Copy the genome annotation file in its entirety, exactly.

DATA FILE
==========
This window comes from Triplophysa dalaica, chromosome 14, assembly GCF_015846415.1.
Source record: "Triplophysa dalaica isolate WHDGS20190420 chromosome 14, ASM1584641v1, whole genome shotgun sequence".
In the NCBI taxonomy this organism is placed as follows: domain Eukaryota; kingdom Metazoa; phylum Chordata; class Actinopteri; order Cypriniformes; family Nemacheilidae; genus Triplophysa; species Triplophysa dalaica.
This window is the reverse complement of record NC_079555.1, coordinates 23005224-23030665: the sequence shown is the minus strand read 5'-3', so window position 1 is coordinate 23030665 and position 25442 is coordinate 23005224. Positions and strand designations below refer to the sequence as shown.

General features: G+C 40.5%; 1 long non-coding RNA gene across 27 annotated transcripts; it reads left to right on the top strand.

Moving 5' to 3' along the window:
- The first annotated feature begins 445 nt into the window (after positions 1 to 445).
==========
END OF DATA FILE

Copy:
This window comes from Triplophysa dalaica, chromosome 14, assembly GCF_015846415.1.
Source record: "Triplophysa dalaica isolate WHDGS20190420 chromosome 14, ASM1584641v1, whole genome shotgun sequence".
In the NCBI taxonomy this organism is placed as follows: domain Eukaryota; kingdom Metazoa; phylum Chordata; class Actinopteri; order Cypriniformes; family Nemacheilidae; genus Triplophysa; species Triplophysa dalaica.
This window is the reverse complement of record NC_079555.1, coordinates 23005224-23030665: the sequence shown is the minus strand read 5'-3', so window position 1 is coordinate 23030665 and position 25442 is coordinate 23005224. Positions and strand designations below refer to the sequence as shown.

General features: G+C 40.5%; 1 long non-coding RNA gene across 27 annotated transcripts; it reads left to right on the top strand.

Moving 5' to 3' along the window:
- The first annotated feature begins 445 nt into the window (after positions 1 to 445).